Apple Film 20th Anniversary: Interview with Dariusz Jablonski

By FNE Staff

Apple Film Production (www.applefilm.pl) has been a ground-breaking company since it was launched 20 years ago. On the occasion of its 20th anniversary, FNE spoke with founder Dariusz Jablonsik about the company and the past, present, and future for filmmaking in Poland.

{mosimage}FNE: Apple Film was one of the first independent film companies established in Poland. What were the advantages and the disadvantages you faced?

Dariusz Jablonski: At the beginning I was planning to produce my films only, not wanting to stand in front of the doors of the state owned studios, but quickly the success and the interest of the directors, along with my own personal experiences, caused me to abandon thinking about my own directing. Only after seven years, fate put "Photographer" as a director's challenge in front of me, but this is a completely different story... What were the disadvantages of being one of the first ones? There was no one to learn from how to be an independent producer. And advantages? Maybe it's actually good that there was no one to learn from...

FNE: You were one of the pioneers in coproductions between CEE neighbors. How has the field of coproductions in CEE evolved for Poland since you began?

Jablonski: Everything started with Czechoslovakian, Hungarian, Yugoslavian and Soviet films, which - apart from the Polish ones - I grew up and matured watching as a teenager, seeing them in the Film Discussion Club in the Palace of Culture in Warsaw. Forman, Menzel, Jancso, Zafranovic created pictures that next to films by Wajda, Poland and Has were the world of my imagination, too.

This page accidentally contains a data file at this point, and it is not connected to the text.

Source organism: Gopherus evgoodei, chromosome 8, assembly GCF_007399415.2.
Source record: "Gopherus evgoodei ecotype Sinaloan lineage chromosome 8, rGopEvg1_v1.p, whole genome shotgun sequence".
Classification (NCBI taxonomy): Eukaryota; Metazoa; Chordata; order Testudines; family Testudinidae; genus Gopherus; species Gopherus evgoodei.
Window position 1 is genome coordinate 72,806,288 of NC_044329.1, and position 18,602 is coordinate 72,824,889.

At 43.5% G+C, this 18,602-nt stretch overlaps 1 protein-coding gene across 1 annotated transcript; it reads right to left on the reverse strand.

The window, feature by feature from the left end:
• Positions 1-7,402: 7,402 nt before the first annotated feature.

Later on, after transition, in the years 1991-1995, Katya Krausova and Linda Myles supported by the British Know-How Fund organized the East-West Producers Seminar for new independent producers from Czechoslovakia, Hungary and Poland. In the end they also included Romania. What an excellent school that was! We learned together from the best British producers -- like Steve Clark-Hall, Timothy Burrill, Simon Perry, Chris Auty -- what it is and how it works to be an independent producer in Europe. It will probably be enough to say that some of the situations and opportunities that we learned about back then haven't developed in our countries to this day. Thanks to that a couple of the best producers in these countries know and like each other today.

This is when I started to look for an opportunity of a co-production with Czechoslovakia. In the meantime it became Czech Republic and Slovakia, but the thought didn't leave my head. And then one day in 1996 I got a phone call from Rudolf Bierman on behalf on Jaroslav Boucek, saying that they'd like to get me into the production of "Sekal Has To Die" directed by Vladimir Michalek and based on a beautiful script written by great late Jiri Krizan. Back then in Poland the words "Czech film" meant a film where a lot of things happen and nobody knows anything. But I read the script -- in Czech! -- and flew to Prague right away. That's how the first Czech-Polish-Slovak-French movie was made. The first and - I will say immodestly - the best to date.

This is also when I understood than even though I am desperately trying to get my foot in the door of the British or French producers, it's actually easier to spread the enthusiasm for stories that are important to me among my friends that live nearby, just across the border. Maybe it's because we watched, laughed and cried on the same movies?

Right now Czech films have excellent reputation in Poland, and there are more Slovak and Hungarian co-productions appearing. That's great, we should support this tendency, because we can do more together. I'm sure that Agnieszka Odorowicz, the General Director of the Polish Film Institute, knows that well. My dreams came true at the highest point when I was able to make my first feature film "Strawberry Wine" based on the novel of an excellent Polish writer Andrzej Stasiuk, in co-production with the Slovaks, with the Slovak actress Zuzana Fialova and Czech actor Jiri Machacek playing the main characters. What a crazy time it was!

FNE: What have been the major developments for Polish filmmaking?